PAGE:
What is dissociative fugue?

Jonah Lester
What is dissociative fugue?

On rare occasions, some people can travel far from home and leave their life behind completely suddenly, without warning and without remembering anything about their past. These people show signs of amnesia and cannot even explain the reason for the trip or what got them there. It is dissociative fugue, a rare memory loss that causes great confusion among those affected.


  • What is dissociative fugue?
  • Causes of dissociative fugue
  • Symptoms of dissociative fugue
  • Treatment of dissociative fugue
    • Links of interest

What is dissociative fugue?

Dissociative fugue is a rare type of amnesia caused by psychological trauma in which the patient loses memory for a specific period of time and even leaves their daily life to travel far for no apparent reason..

This condition, unlike other types of amnesia, is not caused by physical trauma or diseases in which some area of ​​the brain is affected, but extremely stressful contextual circumstances that can cause this loss of temporary memory as an escape mechanism , causing great confusion, both in the patient and in their relatives.

Dissociative fugue is registered with the American Psychiatric Association (APA), as one of four dissociative disorders together with dissociative amnesia, dissociative identity disorder, and depersonalization disorder..

Some people have traveled many miles away from home in a state of confusion that can last for hours and even months. Although at first the person may appear normal, later he begins to enter a state of confusion by not being able to remember his past.

Dissociative fugue cases are not very common and those affected can move and even change their identity and form new ties. When they are aware of the lack of familiarity with the place, they try to reconnect with their past and the vast majority of those affected tend to regain their memory.

Causes of dissociative fugue

Dissociative escape is a psychological escape mechanism from extremely stressful and traumatic situations external to the person, such as natural disasters or wars, or traumatic personal situations, such as the death of a loved one or other difficult experiences, which can lead to a person to this state of blockage and lack of memory about himself.

This strange disorder affects only 0.2% of the population, usually adults who have suffered severe and stressful trauma.

According to the Diagnostic Manual of Psychological Disorders (DSM-V), there are four conditions to meet the diagnosis of dissociative fugue:

  • Unexpected and unplanned travel far from the usual place coupled with partial or total amnesia
  • Confusion and uncertainty about one's own identity and in rare circumstances, adoption of a new identity
  • Characteristic travel and amnesia are not consequences of dissociative identity disorder, drug use, or physical illness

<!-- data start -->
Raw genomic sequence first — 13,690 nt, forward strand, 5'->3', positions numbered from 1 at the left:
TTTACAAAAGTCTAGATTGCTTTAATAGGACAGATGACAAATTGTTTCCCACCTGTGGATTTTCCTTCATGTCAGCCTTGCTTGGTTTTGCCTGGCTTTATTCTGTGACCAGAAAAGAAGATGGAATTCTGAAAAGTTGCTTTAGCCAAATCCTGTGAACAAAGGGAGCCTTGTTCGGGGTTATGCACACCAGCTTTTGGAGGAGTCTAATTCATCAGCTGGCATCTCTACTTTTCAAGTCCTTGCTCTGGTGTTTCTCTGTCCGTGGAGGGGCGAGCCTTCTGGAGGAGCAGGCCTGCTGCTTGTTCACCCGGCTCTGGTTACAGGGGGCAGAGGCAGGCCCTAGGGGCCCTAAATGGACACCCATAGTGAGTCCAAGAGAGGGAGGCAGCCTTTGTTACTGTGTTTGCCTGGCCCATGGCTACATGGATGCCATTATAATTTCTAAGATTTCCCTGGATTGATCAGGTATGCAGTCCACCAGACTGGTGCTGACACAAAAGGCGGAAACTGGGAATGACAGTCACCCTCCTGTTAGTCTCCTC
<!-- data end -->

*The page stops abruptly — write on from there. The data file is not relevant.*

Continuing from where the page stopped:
• The episode must result in impairment severe enough to interfere with the patient's ability to function in social, work, or home settings..

Symptoms of dissociative fugue

Dissociative fugue can last from a few hours to weeks or months. The main symptoms for a short time are the feeling of confusion and lack of memory of the affected person. When the leak lasts more than a few hours, the symptoms are usually the following:

  • Confused state
  • Absences from work or the most frequented area
  • Lack of autobiographical memory. The affected person does not remember things about himself / herself, events and people in his / her life)
  • Severe stress
  • Total disconnection from one's own emotions
  • Inability to recognize loved ones
  • Reaching unknown places or places you never usually go
  • Depression and anxiety

Treatment of dissociative fugue

When a person is in a state of dissociative fugue, medical professionals often evaluate their conditions to rule out a possible physical cause for the memory loss. If the answer is negative, the patient is treated through psychotherapy by psychological health professionals.

Psychotherapy focused on stress management and cognitive restructuring are usually very beneficial for these types of patients, as well as family or couple therapies to help them better manage stressful personal situations. Other effects associated with this type of amnesia, such as depression or anxiety, should also be addressed by professionals through the most appropriate psychological or pharmacological treatments for the specific problem..

Links of interest

  • What is amnesia and types of amnesia https://www.psicoactiva.com/blog/que-es-la-amnesia-y-tipos-de-amnesia/
  • The dissociative fugue. On the subject of a case and a brief bibliographic review. Journal of the Spanish Association of Neuropsychiatry. http://scielo.isciii.es/scielo.php?script=sci_arttext&pid=S0211-57352011000400010
  • Dissociative fugue. http://www.minddisorders.com/Del-Fi/Dissociative-fugue.html.
  • Dissociative fugue: Symptoms, causes, and treatment. Timothy J. Legg, PhD. https://www.medicalnewstoday.com/articles/319024

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